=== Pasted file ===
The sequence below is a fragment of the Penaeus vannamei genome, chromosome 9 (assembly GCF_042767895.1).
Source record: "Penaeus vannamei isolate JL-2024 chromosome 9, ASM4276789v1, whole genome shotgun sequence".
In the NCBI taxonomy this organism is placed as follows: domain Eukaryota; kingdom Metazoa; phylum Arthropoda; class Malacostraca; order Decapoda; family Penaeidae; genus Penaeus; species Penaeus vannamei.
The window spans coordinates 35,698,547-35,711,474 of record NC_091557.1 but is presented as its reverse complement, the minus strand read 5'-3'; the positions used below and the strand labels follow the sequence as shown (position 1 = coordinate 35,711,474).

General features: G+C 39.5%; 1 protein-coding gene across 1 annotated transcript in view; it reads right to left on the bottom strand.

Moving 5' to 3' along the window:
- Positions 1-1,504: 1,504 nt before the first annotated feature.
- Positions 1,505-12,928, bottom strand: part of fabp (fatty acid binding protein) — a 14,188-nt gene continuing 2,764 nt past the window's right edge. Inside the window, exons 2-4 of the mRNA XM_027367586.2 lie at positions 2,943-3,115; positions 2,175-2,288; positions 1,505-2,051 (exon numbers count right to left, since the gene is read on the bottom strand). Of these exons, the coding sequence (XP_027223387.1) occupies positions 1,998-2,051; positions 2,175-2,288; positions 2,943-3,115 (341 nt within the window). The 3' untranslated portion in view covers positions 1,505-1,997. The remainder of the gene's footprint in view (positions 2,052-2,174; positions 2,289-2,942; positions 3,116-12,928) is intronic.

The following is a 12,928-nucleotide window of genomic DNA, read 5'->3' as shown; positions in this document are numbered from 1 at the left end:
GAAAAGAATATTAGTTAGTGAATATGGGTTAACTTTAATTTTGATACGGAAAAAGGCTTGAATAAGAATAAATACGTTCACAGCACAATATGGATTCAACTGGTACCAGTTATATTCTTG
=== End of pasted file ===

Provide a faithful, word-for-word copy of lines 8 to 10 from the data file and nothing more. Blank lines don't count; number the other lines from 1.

- Positions 1,505-12,928, bottom strand: part of fabp (fatty acid binding protein) — a 14,188-nt gene continuing 2,764 nt past the window's right edge. Inside the window, exons 2-4 of the mRNA XM_027367586.2 lie at positions 2,943-3,115; positions 2,175-2,288; positions 1,505-2,051 (exon numbers count right to left, since the gene is read on the bottom strand). Of these exons, the coding sequence (XP_027223387.1) occupies positions 1,998-2,051; positions 2,175-2,288; positions 2,943-3,115 (341 nt within the window). The 3' untranslated portion in view covers positions 1,505-1,997. The remainder of the gene's footprint in view (positions 2,052-2,174; positions 2,289-2,942; positions 3,116-12,928) is intronic.

The following is a 12,928-nucleotide window of genomic DNA, read 5'->3' as shown; positions in this document are numbered from 1 at the left end:
GAAAAGAATATTAGTTAGTGAATATGGGTTAACTTTAATTTTGATACGGAAAAAGGCTTGAATAAGAATAAATACGTTCACAGCACAATATGGATTCAACTGGTACCAGTTATATTCTTG